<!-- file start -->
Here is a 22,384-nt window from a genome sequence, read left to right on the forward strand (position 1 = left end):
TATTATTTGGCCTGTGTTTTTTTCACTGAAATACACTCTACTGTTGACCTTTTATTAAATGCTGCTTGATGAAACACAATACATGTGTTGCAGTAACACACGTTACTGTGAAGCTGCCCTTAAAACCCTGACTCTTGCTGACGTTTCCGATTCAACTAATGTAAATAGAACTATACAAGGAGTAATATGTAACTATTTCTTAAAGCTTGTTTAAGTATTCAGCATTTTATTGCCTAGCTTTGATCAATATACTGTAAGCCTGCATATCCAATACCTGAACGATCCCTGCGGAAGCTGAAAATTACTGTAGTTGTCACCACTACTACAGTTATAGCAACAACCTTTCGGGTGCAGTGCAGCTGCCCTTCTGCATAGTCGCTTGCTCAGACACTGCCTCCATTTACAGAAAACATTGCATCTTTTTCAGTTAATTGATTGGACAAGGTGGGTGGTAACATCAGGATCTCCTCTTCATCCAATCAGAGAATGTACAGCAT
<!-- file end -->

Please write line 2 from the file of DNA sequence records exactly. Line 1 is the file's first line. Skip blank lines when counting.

TATTATTTGGCCTGTGTTTTTTTCACTGAAATACACTCTACTGTTGACCTTTTATTAAATGCTGCTTGATGAAACACAATACATGTGTTGCAGTAACACACGTTACTGTGAAGCTGCCCTTAAAACCCTGACTCTTGCTGACGTTTCCGATTCAACTAATGTAAATAGAACTATACAAGGAGTAATATGTAACTATTTCTTAAAGCTTGTTTAAGTATTCAGCATTTTATTGCCTAGCTTTGATCAATATACTGTAAGCCTGCATATCCAATACCTGAACGATCCCTGCGGAAGCTGAAAATTACTGTAGTTGTCACCACTACTACAGTTATAGCAACAACCTTTCGGGTGCAGTGCAGCTGCCCTTCTGCATAGTCGCTTGCTCAGACACTGCCTCCATTTACAGAAAACATTGCATCTTTTTCAGTTAATTGATTGGACAAGGTGGGTGGTAACATCAGGATCTCCTCTTCATCCAATCAGAGAATGTACAGCAT